Right. So there are a whole bunch of founders and CEOs who at some point will see this video and they’re, they’re cringing along with you, when they, when they hear that like sales total and sales total to by region don’t match because that’s a common problem like that. Maybe not that one specifically. But like, I think it’s interesting that you point out that like data data sets are. They seem like they should be objective, but they often don’t. Like they don’t tell a consistent story is that I mean, that’s, that’s what I’m hearing. Yeah.

Cedric Dussud 

it’s it’s like, it’s not even a philosophical thing, it’s interesting as purely a mechanical is maybe the wrong word. But like, when it comes down to just doing the work, it’s difficult to put different disparate datasets together, it can be a lot of trouble. And so you do it once, and then you need to do it in some other subtly different way, it becomes a real challenge to go, should I change it? Should I make a new one that’s similar? Like how close are these and then you get really lost in the details?

Nathan Collier 

So it’s so hard, it’s so so I’m going to open the door to this, how does Narrator solve that, and then I want to ask you some questions about like, what, what people can learn from the store.

Cedric Dussud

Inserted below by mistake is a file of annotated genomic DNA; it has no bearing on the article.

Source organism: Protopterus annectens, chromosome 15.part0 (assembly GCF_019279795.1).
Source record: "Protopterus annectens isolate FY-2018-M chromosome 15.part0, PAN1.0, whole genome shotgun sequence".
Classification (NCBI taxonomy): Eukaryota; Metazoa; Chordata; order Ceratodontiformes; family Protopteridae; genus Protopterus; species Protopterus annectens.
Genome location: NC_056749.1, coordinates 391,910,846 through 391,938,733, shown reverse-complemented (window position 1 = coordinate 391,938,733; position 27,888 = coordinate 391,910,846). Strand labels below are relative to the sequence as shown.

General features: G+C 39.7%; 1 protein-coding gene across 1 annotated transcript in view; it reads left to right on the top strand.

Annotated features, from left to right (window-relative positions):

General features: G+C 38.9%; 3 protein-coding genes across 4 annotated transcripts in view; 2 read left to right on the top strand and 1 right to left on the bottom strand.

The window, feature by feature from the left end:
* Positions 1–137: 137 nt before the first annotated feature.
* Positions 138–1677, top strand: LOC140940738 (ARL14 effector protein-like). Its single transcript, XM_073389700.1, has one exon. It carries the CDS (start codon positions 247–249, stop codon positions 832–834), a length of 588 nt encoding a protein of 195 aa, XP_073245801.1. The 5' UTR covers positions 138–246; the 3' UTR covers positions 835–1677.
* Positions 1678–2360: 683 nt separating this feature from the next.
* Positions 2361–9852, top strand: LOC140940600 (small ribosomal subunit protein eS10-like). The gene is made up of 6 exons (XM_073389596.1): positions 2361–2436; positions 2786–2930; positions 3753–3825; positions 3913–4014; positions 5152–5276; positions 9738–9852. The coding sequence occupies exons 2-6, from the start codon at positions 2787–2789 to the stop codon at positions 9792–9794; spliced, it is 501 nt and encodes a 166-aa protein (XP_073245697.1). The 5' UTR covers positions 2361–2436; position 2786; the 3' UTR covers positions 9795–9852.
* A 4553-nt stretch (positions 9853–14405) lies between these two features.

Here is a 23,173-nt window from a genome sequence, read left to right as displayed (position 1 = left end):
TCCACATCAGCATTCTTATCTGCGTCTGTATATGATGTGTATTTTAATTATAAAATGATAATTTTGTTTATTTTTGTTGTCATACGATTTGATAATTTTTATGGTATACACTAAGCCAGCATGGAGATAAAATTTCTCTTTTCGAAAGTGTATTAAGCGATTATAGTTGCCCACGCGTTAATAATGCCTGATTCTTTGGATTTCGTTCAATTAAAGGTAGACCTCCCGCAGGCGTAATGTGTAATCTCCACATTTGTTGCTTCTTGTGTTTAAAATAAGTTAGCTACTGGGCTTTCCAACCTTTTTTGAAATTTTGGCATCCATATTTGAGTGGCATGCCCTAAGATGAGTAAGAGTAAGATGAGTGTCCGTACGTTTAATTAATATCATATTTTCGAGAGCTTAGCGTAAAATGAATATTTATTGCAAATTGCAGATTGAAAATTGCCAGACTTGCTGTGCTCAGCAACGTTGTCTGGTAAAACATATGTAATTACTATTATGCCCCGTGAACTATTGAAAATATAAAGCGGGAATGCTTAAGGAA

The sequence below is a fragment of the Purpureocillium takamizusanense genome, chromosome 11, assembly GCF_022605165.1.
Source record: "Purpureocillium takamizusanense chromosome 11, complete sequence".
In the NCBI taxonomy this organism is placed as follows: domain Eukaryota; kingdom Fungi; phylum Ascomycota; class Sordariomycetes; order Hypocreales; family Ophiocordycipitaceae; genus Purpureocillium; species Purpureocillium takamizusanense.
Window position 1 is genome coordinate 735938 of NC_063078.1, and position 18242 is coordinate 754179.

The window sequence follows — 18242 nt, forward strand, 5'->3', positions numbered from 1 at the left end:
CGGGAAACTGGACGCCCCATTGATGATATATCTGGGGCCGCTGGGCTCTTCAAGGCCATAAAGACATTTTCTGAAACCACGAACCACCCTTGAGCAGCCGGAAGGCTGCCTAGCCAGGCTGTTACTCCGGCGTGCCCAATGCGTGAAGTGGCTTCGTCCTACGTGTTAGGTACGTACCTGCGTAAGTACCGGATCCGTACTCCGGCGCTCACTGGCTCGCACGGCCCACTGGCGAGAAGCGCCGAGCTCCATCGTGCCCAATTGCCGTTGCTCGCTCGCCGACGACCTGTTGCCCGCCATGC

So Narrator basically, you know, kind of just turns things on his head a little bit. So whenever it does is it says, Let’s not think of data in the same way that we normally have words, these are a bunch of tables. And these have to all be joined together to make something instead of things in terms of activities. So everything is customer centric. The idea is any data that your company is interested in doing anything with, at all, like, at some point, there’s some kind of customer taking some kind of action at some time. And this is the thing we always let people challenging us on, because we can sort of always frame it that way. So let me give you the I’ll give you the WeWork example. Because we were talking about WeWork I’ll assume that maybe look folks listening, no, you know, WeWork leases out office space, like that’s maybe the simplest way to think about it, right? That’s probably good enough for our purposes. So a customer might be a person, you know, that decides to get an office. So you know, day to day care about, somebody signed a contract. Like that’s them saying that they’re going to you know, pick up a subscription for an office for a few months. Like that’s an that’s an action, that that Narrator then then sort of works with customer moved out, a customer reviewed a webpage customer submitted a support ticket customer posted on the internal social network, you know, all these activities is whenever it calls them, or activities. And apologies, if I go long, I’m trying to explain this quickly. Because I know we have a lot of interest, we’re also gonna keep going keep. But the fundamental idea is Okay, so once we define these activities, and this is all based on the data that’s sort of already in someone’s data warehouse, then what we do is we put them in a special format that we called the activity schema, and effectively, it’s in that format. So we make a big table, that table literally says, here’s the customer, here’s the action they took, here’s when they did it over and over and over and over. That’s like just one big table, like millions of entries, all saying this person did this at this time. And then from there, we realize, hey, look, we can like answer just about any data question by just reading these activities together. And what makes this different, is that it’s actually very easy now to combine anything together. So previously, I’ll give you a real example. Because I know this is a little abstract. Previously, you know, the data team that WeWork was asked, Hey, like, we really care about, you know, leads coming in people, you know, deciding to take a tour with with the, with the community manager and then deciding to take an office. And but we want to know, hey, do phone calls have any effect on that, like, do they call first and then take a tour. And the poor data, people are like, Oh, my God, like, I have no idea how to connect a person in the phone system. With a person that took the tour, there’s like, the data doesn’t have that connection in there at all, like, and so it’s a huge amount of work to try to relate these things together. It’s this fundamental problem that people just call user attribution. And so Narrator What we’ve done is we just say, like, look, every time you get a phone call, you just say who you think that user is, every time you get a move in form, you say who the user is. And then we do the work of sort of stitching that all together with a takeaway being that if you ever want to say, oh, what’s the conversion rate from somebody visiting a website to somebody buying my product, like visited website, buy products can always be matched together Narrator immediately, and you can do that with any number of activities like no matter what they are, so the phone call to move, inform example, same thing, like soon as you want to know how they relate, you can just do it immediately. So effectively, once you’ve built out this core, little bit of your data system, the narrator can then go across all of them to get any data you like. So I’ll say one more sentence, which hopefully ties it all together. And then I’ll be done with this super long answer, which is basically, in the old data world that I spent all this time describing Whenever someone asks a new question, like a new flavor of a question that wasn’t asked before. So you know, I mentioned give me quarterly sales by region. What if it’s quarterly sales by city and yeah, I know I said region before but now I want city I really want to dive down, right? Like any other facet of that, if you didn’t think ahead, some poor data person then has to go and rethink how to make it work. And so every time you ask a new question, the old way it could be weeks of work before you get your answer. A Narrator wants it set up. This is what we do fundamentally at Anytime you won’t have a new little facet on a question, it just happens immediately, there’s no extra work to be done. So you can ask a question, then a follow up, then a follow up, then a follow up, which is we feel like the right way to do data.